27. Y est carrément épeurant, ce gars-là.
He’s downright scary, that guy.

Y est is an informal pronunciation of il est.
Y est sounds like yé.
Carrément is pronounced cârrément.
Gars is pronounced gâ.

28. T’es cheap en maudit, toi!
You’re so damn cheap!

T’es is an informal contraction of tu es.
T’es
sounds like té.
Cheap here is used in the sense of not liking to spend money.

29. Tu te fais bullshitter solide.
You’re getting played solid, lied to big time.
He (she, they, etc.) is totally bullshitting you.

Bullshitter is pronounced boulechitté.

30. Je file cheap en maudit.
I feel so damn bad.

Cheap sounds like its English equivalent.
Cheap here is used in the sense of feeling like a low-life.

31. C’est pour le fun!
It’s just for fun!

32. Chu raqué et j’ai mal à la gorge.
I’m sore all over and I have a sore throat.

Chu is an informal pronunciation je suis.

33. Le brigadier scolaire a fait traverser des écoliers.
The crossing guard helped some schoolchildren to cross.

34. Le français québécois, c’est tripant!
Québécois French is such a blast!

35. On m’a booké un rendez-vous.
They booked me an appointment.

Booker is pronounced bouké.

36. Y a pogné le creux de la vague.
He’s down in the dumps.

Y a is an informal pronunciation of il a.
Y a sounds like yâ.

37. Arrête de m’écoeurer avec ça.
Stop nagging me about that.
Stop driving me nuts about that.

38. La semaine s’annonce rough.
Looks like a rough week ahead.

Rough is pronounced roffe.

39. T’es full pas de classe, toi.
You’re so unclassy.

T’es is an informal contraction of tu es.
T’es
sounds like té.
Full sounds like foule.

40. Je file pas ben pantoute.
I don’t feel good at all.

41. Shit, tu viens de passer sur la rouge!
Shit, you just went through a red (light)!

Sur la is often pronounced informally as s’a.

42. Peux-tu checker ça avec ton patron?
Can you check that with your boss?

Checker sounds like the English word “check” followed by é.

43. Es-tu game de faire ça demain?
Are you up for doing it tomorrow?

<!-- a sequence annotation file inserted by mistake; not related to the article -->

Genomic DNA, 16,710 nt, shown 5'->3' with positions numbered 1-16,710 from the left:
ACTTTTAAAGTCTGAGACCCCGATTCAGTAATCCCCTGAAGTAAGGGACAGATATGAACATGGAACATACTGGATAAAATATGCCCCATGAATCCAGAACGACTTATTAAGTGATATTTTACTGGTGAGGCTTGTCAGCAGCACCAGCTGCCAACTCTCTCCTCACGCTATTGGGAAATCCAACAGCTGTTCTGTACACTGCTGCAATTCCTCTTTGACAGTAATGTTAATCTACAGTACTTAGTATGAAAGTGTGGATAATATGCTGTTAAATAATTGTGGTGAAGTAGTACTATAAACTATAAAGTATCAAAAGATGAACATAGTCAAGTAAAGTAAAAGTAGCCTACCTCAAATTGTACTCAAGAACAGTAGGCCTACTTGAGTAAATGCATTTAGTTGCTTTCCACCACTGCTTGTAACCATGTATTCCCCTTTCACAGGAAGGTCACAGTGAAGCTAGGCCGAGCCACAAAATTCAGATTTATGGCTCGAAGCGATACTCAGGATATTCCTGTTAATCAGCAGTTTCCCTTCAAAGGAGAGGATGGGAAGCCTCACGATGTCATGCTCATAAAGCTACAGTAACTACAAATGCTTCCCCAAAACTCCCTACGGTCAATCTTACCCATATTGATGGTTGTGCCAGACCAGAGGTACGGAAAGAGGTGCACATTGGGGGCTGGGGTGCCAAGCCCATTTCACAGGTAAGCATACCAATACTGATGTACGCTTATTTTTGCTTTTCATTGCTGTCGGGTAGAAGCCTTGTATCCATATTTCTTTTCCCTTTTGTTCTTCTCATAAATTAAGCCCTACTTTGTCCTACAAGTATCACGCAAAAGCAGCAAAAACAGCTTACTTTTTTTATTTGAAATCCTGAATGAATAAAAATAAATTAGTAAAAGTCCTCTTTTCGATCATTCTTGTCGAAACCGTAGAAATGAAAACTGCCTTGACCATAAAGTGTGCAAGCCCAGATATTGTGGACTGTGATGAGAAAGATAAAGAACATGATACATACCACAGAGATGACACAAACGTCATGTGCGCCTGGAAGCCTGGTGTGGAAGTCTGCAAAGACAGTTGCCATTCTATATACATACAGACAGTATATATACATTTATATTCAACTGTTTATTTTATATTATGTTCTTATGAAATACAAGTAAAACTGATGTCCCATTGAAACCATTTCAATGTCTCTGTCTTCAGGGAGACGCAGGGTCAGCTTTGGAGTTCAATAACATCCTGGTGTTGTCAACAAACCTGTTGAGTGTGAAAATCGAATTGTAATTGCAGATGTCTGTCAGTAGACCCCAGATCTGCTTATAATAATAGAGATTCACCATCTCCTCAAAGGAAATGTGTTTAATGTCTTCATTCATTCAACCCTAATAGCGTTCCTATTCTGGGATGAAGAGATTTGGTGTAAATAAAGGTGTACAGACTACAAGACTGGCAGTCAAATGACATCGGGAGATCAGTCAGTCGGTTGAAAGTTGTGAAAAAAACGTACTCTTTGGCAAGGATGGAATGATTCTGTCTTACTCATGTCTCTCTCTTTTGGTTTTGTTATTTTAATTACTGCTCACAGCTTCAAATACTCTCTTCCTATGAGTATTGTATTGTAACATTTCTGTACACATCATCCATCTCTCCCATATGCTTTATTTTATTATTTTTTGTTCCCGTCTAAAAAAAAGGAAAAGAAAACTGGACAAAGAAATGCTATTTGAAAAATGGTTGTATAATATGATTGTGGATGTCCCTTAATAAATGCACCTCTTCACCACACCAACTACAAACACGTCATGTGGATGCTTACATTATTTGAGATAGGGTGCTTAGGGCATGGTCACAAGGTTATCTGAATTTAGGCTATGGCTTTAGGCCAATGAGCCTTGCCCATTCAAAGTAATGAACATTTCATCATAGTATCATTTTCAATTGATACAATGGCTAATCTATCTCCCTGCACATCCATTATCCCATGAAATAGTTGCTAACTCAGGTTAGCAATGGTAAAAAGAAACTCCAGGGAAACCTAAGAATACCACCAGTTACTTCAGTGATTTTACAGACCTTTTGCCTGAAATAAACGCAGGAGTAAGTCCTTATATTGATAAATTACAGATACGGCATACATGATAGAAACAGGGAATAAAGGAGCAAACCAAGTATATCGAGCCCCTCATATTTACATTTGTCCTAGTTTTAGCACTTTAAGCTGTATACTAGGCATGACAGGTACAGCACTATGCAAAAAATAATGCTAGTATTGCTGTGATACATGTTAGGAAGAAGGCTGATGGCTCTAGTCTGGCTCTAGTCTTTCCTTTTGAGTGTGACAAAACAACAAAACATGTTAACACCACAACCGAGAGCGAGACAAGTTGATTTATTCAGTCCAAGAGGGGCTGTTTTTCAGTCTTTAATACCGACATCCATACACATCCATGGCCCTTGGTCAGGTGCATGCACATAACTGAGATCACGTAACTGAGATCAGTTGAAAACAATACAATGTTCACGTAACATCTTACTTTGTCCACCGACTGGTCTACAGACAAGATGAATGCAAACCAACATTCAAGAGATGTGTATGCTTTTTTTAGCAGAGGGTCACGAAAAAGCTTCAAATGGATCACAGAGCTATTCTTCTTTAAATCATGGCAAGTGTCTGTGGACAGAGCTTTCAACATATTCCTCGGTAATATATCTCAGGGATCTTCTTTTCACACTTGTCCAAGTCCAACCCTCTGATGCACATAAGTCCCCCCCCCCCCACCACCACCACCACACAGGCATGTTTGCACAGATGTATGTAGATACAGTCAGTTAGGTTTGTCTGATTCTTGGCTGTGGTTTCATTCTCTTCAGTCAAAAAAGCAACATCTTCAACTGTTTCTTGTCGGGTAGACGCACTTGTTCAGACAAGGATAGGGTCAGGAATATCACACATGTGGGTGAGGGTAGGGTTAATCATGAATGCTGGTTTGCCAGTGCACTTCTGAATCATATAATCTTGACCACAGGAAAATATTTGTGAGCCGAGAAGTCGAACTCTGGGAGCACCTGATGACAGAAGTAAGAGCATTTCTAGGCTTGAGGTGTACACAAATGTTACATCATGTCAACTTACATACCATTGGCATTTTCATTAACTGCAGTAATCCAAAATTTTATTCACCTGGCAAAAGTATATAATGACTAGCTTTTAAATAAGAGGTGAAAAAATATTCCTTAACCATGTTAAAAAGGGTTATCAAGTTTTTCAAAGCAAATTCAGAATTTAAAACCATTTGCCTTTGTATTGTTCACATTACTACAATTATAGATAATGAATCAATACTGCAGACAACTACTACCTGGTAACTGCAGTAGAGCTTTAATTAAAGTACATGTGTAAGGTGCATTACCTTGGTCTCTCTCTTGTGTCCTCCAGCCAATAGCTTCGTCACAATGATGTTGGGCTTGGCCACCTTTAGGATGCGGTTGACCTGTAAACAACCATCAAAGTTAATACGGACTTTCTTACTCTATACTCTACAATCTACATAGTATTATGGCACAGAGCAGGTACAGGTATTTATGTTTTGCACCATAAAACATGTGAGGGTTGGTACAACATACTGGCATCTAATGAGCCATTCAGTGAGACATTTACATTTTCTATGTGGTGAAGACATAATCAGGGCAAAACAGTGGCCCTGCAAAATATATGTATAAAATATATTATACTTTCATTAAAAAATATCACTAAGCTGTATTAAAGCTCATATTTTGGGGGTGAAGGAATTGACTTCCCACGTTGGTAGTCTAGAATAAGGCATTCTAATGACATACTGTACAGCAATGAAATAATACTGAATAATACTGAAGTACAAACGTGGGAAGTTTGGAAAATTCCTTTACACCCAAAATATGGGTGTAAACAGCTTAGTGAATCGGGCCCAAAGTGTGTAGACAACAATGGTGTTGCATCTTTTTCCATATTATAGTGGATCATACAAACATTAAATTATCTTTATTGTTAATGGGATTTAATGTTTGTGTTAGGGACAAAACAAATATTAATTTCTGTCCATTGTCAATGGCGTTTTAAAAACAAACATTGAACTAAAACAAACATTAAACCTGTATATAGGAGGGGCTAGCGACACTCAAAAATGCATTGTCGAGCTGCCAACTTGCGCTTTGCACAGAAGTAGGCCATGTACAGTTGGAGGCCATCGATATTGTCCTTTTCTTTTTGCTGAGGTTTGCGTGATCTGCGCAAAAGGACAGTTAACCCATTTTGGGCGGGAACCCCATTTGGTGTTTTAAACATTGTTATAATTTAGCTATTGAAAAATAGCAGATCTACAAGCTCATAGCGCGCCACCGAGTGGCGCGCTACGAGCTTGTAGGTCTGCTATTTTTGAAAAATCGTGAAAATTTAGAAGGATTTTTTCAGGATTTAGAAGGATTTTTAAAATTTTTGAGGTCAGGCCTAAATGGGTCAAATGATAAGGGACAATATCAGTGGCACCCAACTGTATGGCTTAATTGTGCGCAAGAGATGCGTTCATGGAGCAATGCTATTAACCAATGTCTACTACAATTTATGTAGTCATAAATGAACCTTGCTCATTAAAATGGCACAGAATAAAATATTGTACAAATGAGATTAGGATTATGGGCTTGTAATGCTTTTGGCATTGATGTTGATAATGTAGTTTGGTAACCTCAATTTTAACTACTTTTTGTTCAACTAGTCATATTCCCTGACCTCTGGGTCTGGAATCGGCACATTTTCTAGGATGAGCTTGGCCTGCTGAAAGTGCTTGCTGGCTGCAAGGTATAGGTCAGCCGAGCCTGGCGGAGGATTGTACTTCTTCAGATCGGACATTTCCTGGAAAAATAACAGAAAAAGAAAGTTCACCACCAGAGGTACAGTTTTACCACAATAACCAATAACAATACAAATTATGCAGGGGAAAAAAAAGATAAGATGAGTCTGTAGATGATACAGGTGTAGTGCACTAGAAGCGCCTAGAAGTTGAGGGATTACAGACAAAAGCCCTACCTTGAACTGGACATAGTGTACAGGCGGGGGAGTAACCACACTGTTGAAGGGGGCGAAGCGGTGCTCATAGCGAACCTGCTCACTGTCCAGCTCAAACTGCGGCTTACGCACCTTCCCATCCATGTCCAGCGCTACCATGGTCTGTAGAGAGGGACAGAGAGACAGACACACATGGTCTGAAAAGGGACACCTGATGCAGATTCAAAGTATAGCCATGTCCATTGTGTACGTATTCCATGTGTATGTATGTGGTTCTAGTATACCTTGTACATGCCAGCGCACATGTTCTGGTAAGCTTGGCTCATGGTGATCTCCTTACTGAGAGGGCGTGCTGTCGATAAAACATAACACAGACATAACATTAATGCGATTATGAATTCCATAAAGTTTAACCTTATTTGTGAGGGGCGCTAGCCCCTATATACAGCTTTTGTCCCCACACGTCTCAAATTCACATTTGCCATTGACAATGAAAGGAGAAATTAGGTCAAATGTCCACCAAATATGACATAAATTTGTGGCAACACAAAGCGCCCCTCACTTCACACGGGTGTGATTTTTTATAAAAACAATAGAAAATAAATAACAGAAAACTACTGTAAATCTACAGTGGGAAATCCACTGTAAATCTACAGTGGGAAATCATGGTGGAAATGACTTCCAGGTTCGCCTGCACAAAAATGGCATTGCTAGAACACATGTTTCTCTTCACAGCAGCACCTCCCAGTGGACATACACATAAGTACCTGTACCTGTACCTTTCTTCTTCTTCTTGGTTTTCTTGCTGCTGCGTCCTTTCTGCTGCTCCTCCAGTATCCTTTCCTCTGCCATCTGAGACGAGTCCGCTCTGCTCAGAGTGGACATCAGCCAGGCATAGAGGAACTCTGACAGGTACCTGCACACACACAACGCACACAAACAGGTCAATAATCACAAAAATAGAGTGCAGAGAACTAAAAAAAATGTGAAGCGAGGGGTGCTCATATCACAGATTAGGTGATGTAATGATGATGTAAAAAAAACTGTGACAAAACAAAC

Game sounds like its English equivalent.

44. T’es aussi ben de l’appeler aujourd’hui.
You better call him today.

T’es is an informal contraction of tu es.
T’es
sounds like té.

45. Crisse-moi patience!
Leave me the hell alone!

46. Ces produits sont pleins de chnoute.
These products are full of crap.

47. Le médecin m’a gelé ben comme faut.
The doctor drugged me up good.

Ben comme faut is an informal way of saying bien comme il faut.

48. Chu vraiment tanné d’entendre ça.
I’m really sick of hearing that.

Chu is an informal pronunciation je suis.

49. Des livres, j’en ai un char pis une barge.
I’ve got heaps and heaps of books.

Pis is pronounced pi.
Pis means “and” here.

50. C’est un crisse de gros cave.
He’s a huge goddamn idiot.

Don’t mistakenly pronounce cave like an English word.
Cave is a French word and rhymes with bave.

51. On l’a pogné à se crosser sur la job.
They caught him jerking off on the job.

Sur la is often pronounced informally as s’a.

Read Full Post »

I’ve had some requests for pronunciation help related to the words in the everything-you-ever-wanted-to-know entries about écoeurant, pogner and niaiser.

ÉCOEURANT

In the middle of écoeurant is the word coeur. Coeur rhymes with peur. The ant ending of écoeurant is the same as the nasalised vowel sound in the word quand. So écoeurant is pronounced “ékeuran.”

POGNER

The letters gn in pogner sound like the gn in gagner. It’s the same sound as the Spanish ñ, like in the word mañana. So pogner sounds like “ponnyé.”

NIAISER

This verb is pronounced “nyèzé.” The related adjective niaiseux is pronounced “nyèzeu.”

Read Full Post »

Here’s some more conversational Quebec French from the TV series Les Parent. If you have the possibility to watch it on television (on Radio-Canada) or on tou.tv, I recommend it. You can also check for it on DVD.

***

Natalie asks her teenaged son Thomas how his friend Félix is. Thomas tells his mother that he hasn’t seen him. He also tells her that he doesn’t hang around with that group of friends anymore:

Je me tiens plus avec cette gang-là.
I don’t hang around with those guys anymore.

Plus is pronounced plu is this example. (In full, it would be je ne me tiens plus…, but Thomas left the ne off.)

***

Olivier tells his younger brother Zak that he’s such an idiot:

T’es ben con!
You’re such an idiot!

***

Olivier explains to his parents why he got into a fight with another boy. It’s because the other boy was picking on his younger brother Zak and his friend:

Y’était en train d’écoeurer Zak pis son ami.
He was picking on Zak and his friend.

He also tells his parents that the other boy was going to hit Zak:

Y’allait fesser sur Zak!
He was gonna hit Zak!

Écoeurer isn’t as hard to pronounce as it looks. It’s just ékeuré.

[Quotes from Les Parent, “Fréquentations douteuses,” season 4, episode 4, Radio-Canada, Montreal, 3 October 2011.]

Read Full Post »